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The marijuana frenzy is spreading, making its way into the world of fine dining. Yes, believe it or not, sophisticated restaurants and classically trained chefs are now offering up new forms of pot that are far beyond mere edibles.
Colorado is experiencing a mass exodus of line cooks who previously honed their skills at respected eateries around the world. Where are these culinary masters headed off to? Why, they’re off to learn the well-paying craft of infusing cannabis into high-priced entrees, of course!
Two initial problems arise when considering cooking with marijuana. First, it’s difficult to gauge the effect of the pot when it comes to a high. Second, it just doesn’t taste good.
Adventurous culinary connoisseurs aren’t letting it stop them, though, as chefs on both coasts take marijuana meal prep underground for taste testing.
“It really won’t be long until it becomes part of haute cuisine and part of respectable culinary culture, instead of just an illegal doobie in the backyard,” said Ken Albala, director of the food studies program at the University of the Pacific in San Francisco.
Another telltale sign of this “budding” industry is that, despite the social impact of weed, New York publishing houses and cookbook authors are showing interest in projects with marijuana recipes.
It really won’t be long until it becomes part of haute cuisine and part of respectable culinary culture…-Ken Albala
Non-professional cooking types are also getting in on the action. Websites offer up tutorials on how to cook with weed, demonstrate ways to make cannabis butter, do THC extraction and determine appropriate amounts of pot for recipes. If you’re a generous reader, you can even help to crowd fund some of the newest cookbook publications.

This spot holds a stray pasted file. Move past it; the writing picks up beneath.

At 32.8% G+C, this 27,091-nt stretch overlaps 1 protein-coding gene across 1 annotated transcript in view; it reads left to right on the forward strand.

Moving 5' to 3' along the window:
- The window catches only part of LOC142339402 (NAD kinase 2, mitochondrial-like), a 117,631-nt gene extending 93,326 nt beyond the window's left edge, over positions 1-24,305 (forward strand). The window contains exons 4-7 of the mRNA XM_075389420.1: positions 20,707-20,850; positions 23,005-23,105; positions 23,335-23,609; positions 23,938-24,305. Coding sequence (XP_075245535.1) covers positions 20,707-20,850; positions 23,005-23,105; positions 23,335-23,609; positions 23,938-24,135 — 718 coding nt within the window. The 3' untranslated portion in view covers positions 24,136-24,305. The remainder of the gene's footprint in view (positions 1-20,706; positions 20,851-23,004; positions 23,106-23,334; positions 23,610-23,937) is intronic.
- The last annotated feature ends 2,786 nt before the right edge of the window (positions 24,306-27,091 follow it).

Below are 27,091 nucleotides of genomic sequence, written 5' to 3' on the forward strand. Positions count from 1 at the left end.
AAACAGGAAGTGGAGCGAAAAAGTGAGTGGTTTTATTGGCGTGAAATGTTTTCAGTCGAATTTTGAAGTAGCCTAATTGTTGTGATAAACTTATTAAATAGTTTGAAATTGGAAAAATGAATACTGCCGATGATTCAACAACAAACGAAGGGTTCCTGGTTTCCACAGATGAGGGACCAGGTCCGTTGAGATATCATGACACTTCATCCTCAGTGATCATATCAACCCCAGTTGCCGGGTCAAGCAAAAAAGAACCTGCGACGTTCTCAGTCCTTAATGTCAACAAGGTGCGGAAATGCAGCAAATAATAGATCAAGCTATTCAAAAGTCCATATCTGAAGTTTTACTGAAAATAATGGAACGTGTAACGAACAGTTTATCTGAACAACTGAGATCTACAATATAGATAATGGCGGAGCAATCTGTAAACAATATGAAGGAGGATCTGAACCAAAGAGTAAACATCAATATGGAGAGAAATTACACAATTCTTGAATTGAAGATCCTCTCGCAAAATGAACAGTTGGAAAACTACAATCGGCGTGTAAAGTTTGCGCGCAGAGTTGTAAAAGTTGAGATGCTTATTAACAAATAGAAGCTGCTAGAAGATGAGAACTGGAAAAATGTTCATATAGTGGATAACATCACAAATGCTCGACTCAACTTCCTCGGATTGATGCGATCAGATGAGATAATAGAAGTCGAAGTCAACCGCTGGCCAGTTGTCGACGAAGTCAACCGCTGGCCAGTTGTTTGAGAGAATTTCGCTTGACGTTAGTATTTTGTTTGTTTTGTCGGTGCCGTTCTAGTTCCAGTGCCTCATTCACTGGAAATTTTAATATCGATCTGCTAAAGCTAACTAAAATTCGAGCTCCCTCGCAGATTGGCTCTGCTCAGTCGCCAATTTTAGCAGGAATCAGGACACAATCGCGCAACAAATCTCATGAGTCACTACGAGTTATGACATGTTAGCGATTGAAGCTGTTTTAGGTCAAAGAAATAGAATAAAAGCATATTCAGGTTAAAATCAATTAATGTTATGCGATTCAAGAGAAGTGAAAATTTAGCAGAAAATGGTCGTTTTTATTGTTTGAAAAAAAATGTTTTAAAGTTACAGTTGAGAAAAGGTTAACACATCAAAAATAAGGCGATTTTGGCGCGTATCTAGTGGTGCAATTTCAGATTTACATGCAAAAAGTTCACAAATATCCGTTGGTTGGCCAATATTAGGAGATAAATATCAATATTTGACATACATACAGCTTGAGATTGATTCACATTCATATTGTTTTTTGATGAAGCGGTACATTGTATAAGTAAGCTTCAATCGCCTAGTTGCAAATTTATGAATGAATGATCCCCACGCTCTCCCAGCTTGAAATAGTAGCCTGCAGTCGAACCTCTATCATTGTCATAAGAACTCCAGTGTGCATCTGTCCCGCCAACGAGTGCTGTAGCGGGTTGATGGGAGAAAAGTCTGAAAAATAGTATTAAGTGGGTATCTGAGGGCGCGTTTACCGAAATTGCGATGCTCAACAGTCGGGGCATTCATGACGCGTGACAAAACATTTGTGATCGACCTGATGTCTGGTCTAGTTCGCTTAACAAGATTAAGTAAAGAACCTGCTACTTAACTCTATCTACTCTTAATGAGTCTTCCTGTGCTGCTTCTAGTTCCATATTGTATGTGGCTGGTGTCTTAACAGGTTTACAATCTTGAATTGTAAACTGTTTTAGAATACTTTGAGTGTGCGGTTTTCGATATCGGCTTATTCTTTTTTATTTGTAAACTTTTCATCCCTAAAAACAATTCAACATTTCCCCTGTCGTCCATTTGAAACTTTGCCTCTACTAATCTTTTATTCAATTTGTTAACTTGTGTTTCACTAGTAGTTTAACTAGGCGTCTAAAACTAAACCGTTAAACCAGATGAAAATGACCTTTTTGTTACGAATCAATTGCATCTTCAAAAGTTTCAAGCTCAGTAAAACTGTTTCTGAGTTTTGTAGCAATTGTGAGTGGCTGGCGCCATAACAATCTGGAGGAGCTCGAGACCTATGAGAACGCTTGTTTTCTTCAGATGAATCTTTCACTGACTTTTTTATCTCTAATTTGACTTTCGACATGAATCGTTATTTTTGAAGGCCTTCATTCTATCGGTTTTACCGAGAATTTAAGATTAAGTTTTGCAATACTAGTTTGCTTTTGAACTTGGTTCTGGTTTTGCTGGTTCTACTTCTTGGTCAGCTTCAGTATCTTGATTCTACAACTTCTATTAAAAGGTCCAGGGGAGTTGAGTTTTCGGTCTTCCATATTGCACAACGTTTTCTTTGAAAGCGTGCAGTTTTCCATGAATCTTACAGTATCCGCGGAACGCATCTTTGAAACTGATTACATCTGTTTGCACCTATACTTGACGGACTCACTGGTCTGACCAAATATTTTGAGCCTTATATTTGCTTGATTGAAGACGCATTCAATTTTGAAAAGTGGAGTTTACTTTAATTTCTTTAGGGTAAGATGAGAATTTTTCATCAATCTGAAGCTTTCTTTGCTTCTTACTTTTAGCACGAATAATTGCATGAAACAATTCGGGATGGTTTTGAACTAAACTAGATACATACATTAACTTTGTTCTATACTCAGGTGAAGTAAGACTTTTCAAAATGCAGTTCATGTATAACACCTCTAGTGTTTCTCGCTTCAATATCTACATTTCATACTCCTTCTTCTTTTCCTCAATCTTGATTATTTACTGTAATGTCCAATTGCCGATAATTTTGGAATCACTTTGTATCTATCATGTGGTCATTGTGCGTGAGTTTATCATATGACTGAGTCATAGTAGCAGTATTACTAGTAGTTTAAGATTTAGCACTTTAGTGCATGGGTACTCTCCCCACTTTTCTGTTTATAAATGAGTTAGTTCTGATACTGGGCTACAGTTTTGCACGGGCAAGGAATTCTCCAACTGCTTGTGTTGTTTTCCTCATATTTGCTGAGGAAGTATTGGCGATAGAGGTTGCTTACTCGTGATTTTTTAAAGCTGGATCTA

The marijuana cookbook niche is so monetarily appealing, it has even attracted the attention of guru cookbook author Michael Ruhlman. He’s currently lending his expertise to Herb: Mastering the Art of Cooking With Cannabis, a THC cookbook that will be published by Inkshares.
Ruhlman plans to write a chapter in the book about figuring proper ratios when cooking with cannabis, stating that he’s interested in “the place where culinary science and heightening pleasure meet.”
“Cuisine is a product of people who cook and the ideologies they bring into the kitchen and what they are able to do with the instruments they have on hand,” said Adam Gomolin, a lawyer and amateur chef who co-founded Inkshares.
Additional Reading: 5 Celebrity Stoners Who Later Renounced Marijuana
Image Source: Flickr/Brett Levin, pixabay.com